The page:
Hi everyone, I taught through Acts 9:32-43 this morning and in one of the miracles, we saw Peter raise a woman from the dead. I made the point of saying that we generally react to this type of miracle in one of two ways.
The first reaction is through skepticism – we just assumed it never happened. This is the reaction I tend to have with miracle accounts.
The second reaction is through fundamentalism. With this reaction we say, “I believe it happened because the Bible says so but I don’t think those types of miracles happen today.” – This is were most Christians fall into.
I argued in the service that both of these reactions are wrong. I have a two-volume work called “Miracles: The Credibility of the New Testament Accounts” by Craig S. Kenner. Craig Keener holds a PhD from Duke University and is a professor of New Testament at Asbury Theological Seminary. He is the author of many academic books such as the IVP Bible Background Commentary; The Historical Jesus of the Gospels, the Gift and the Giver, as well as commentaries on Matthew, John, Romans, 1 – 2 Corinthians, and Revelations. His book on miracles is published by Baker Academic which is a major publisher of textbooks and academic resources; Craig Keener is not a charismatic or a Pentecostal – he is a researcher and a professor. This two-volume work is a tough read because it is so academic and there are literally thousands upon thousands of footnotes to back up every claim made. He documents evidence to defend the credibility of miracles beginning with the New Testament and the first few centuries of the church all the way until 2015. In his book, there are nearly 100 pages of documented healing of blindness, paralysis, and even the dead being raised in modern times – each account is backed by numerous footnotes and references to medical journals and other academic and scholarly resources that have been peer-reviewed. Here is the full account I shared about at church – feel free to take down names and look all this up on your own – don’t take my word for it – this is just one of many accounts. I meant to share this in church but forgot the book!
“Some modern writers argue that raising the dead, unlike most miracle claims, would involve a true miracle, but that no one today even claims that such events occur. This argument, however, proves severely flawed, since raising claims are in fact numerous today (though of course still extremely rare proportionate to the number of deaths). Presumably some such claims today, like some claims about many subjects, will prove deceptive, but I am fully convinced that a number of other claims reflect genuine eyewitness experience… One well-known account today is from Dr. Chauncey Crandall, and some local and national television news outlets reported on this particular raising claim. Dr. Crandall is a renowned cardiologist with world-class credentials… On Friday, October 20, 2006, fifty-three-year-old auto mechanic Jeff Markin checked himself into the hospital in West Palm Beach, Florida, and died of a heart attack there. Emergency room personnel labored for nearly forty minutes to revive him, unsuccessfully shocking the flatlined man seven times. Crandall was called in to certify the obvious: there was no point in continuing attempts to revive the man.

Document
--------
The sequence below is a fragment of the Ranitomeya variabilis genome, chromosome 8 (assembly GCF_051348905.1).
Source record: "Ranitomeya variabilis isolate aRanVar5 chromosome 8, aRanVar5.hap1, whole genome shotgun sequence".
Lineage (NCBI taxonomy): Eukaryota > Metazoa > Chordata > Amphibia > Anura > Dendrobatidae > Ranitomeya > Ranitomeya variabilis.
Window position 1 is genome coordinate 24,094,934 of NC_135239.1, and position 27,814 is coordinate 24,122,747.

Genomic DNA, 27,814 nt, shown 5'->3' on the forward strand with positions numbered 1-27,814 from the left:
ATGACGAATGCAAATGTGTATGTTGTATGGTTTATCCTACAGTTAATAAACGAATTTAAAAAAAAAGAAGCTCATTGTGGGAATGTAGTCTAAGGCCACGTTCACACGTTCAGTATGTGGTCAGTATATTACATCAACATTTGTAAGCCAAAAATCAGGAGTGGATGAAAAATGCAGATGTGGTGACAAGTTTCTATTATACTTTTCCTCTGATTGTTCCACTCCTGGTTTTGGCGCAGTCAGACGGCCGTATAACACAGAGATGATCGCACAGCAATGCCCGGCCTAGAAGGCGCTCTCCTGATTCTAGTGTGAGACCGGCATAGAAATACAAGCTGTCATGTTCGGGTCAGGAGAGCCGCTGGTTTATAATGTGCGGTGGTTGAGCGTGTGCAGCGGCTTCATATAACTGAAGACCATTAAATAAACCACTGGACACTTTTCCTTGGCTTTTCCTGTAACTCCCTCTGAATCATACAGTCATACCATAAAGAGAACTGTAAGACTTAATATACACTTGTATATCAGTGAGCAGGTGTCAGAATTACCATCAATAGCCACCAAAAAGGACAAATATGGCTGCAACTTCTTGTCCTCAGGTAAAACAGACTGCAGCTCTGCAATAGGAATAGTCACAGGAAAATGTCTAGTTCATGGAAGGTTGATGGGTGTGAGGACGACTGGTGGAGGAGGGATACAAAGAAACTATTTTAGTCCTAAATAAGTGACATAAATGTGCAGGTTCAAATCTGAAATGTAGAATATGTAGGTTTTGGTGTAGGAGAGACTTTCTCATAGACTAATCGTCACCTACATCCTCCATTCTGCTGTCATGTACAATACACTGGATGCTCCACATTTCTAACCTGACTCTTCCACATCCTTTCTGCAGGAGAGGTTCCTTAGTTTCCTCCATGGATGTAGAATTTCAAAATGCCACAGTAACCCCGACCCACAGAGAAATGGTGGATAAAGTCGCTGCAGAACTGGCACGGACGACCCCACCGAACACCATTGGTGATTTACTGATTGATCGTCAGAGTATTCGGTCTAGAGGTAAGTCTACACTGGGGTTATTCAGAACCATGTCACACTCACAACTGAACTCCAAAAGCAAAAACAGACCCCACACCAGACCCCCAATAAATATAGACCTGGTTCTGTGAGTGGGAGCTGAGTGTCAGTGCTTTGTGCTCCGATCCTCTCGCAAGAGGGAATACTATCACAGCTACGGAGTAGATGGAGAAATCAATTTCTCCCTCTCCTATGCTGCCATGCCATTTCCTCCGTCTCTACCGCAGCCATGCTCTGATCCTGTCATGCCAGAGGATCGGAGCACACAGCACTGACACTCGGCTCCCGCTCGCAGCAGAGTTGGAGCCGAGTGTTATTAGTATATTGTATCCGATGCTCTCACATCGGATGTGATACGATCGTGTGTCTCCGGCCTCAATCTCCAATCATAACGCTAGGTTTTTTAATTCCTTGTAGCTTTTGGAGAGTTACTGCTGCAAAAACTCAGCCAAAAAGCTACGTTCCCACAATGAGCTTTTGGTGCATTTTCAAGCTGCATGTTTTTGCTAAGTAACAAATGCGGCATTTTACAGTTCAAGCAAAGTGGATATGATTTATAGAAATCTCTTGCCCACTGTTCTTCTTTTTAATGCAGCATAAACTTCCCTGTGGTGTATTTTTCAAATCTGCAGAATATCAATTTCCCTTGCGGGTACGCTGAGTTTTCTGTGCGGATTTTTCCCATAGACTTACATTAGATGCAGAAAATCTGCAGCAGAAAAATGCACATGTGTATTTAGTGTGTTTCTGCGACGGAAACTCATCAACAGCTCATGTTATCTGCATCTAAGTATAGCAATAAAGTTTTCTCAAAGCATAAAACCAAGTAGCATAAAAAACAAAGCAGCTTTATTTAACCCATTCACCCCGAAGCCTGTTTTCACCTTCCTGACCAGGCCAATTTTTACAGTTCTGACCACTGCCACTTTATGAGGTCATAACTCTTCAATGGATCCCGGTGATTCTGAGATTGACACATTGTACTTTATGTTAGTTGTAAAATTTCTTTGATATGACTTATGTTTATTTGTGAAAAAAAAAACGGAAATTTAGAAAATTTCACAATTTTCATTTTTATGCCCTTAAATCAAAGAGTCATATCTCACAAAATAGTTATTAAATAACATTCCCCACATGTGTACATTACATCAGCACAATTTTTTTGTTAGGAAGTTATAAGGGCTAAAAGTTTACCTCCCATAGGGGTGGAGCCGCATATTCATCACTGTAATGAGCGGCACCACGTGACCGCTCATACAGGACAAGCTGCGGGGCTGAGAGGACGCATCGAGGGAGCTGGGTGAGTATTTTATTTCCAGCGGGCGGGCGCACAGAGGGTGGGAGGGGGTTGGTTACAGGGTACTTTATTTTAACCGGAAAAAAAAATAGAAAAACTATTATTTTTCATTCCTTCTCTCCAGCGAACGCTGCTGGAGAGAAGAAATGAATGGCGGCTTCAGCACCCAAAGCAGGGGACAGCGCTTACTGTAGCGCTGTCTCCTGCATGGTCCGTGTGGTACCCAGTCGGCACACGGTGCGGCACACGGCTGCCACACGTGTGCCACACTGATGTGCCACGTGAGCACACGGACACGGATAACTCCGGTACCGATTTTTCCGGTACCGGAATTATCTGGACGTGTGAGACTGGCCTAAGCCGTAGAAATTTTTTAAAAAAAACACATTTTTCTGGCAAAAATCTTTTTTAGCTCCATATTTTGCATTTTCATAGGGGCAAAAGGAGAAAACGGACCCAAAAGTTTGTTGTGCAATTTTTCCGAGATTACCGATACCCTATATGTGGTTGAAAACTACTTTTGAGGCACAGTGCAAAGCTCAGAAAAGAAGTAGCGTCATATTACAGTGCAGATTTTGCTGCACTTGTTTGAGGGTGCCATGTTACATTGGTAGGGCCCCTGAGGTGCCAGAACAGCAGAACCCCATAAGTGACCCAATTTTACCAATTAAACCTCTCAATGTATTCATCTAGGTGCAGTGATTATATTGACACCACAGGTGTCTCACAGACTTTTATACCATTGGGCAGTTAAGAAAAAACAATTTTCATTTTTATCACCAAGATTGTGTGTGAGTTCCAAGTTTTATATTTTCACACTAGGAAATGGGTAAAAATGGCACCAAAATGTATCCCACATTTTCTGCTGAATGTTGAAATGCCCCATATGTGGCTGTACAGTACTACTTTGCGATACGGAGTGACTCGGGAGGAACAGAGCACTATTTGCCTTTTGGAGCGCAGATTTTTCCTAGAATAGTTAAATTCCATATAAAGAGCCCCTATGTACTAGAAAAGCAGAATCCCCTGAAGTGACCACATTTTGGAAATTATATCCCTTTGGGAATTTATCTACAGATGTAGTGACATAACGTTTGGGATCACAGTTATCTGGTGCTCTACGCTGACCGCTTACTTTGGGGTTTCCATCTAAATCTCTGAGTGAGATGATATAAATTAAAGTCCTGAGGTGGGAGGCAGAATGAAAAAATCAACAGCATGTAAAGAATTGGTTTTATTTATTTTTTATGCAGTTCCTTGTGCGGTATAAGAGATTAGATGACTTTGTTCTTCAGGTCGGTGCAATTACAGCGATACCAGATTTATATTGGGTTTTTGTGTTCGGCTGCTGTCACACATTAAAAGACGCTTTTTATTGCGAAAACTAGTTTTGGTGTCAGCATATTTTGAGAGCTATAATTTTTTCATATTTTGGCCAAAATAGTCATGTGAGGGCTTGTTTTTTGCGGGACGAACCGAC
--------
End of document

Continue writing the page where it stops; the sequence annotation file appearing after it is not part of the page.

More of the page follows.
Crandall recounts that Markin was not merely dead but unusually obviously dead: his face, toes, and fingers had already turned black. Crandall concurred with the obvious conclusion; the patient was declared dead at 8:05am and after writing up his assessment, Crandall left to return to his scheduled patients. Very quickly, however, he felt an extraordinary compulsion from God’s Spirit to return. He initially, but only briefly, resisted this compulsion, and then returned. The nurse was disconnecting the IVs and preparing the body for the morgue by sponging it down, yet Crandall suddenly found himself praying over the corpse, “Father, God, I cry out for the soul of this man. If he does not know you as his Lord and Savior, please raise him from the dead right now in Jesus’ name.” The nurse glared at him in astonishment, but Crandall instructed the emergency room doctor, who had just walked in, to shock him with the paddle one more time. (For Crandall, prayer and medicine work ideally together; they are not mutually exclusive options.) The other doctor protested; they had all recognized that Markin was beyond resuscitation. Nevertheless, out of respect for his colleague, this doctor complied and shocked Markin’s corpse.
Suddenly the monitor, which they were all watching, moved from a flat line to a normal heartbeat, which would have been extraordinary even if the heart had stopped only briefly. “In my more than twenty years as a cardiologist,” he reported, “I have never seen a heartbeat restored so completely and suddenly.” Markin immediately began breathing unaided, and within minutes Markin’s fingers and toes began moving, and he began speaking. Perhaps recalling Frankenstein’s monster, the panicked nurse starting screaming, “Doctor Crandall, what have you done to this patient?” She did not know what they would do with him now. She could have had cause for concern; as already noted, someone dead even for six minutes would have irreparable brain damage. Markin had no brain damage, however, and even his numb, once-blackened extremities were ultimately restored. Crandall met with Markin Monday morning; sitting up, Markin talked with him, contemplating his second chance on life. Since then Crandall has grown still bolder in prayer for miracles, and some of his patients have testified to the media about these extraordinary cures (severe blood infections, multiple parasitic infections, lesions that would have otherwise led to an amputation of a leg – and more).”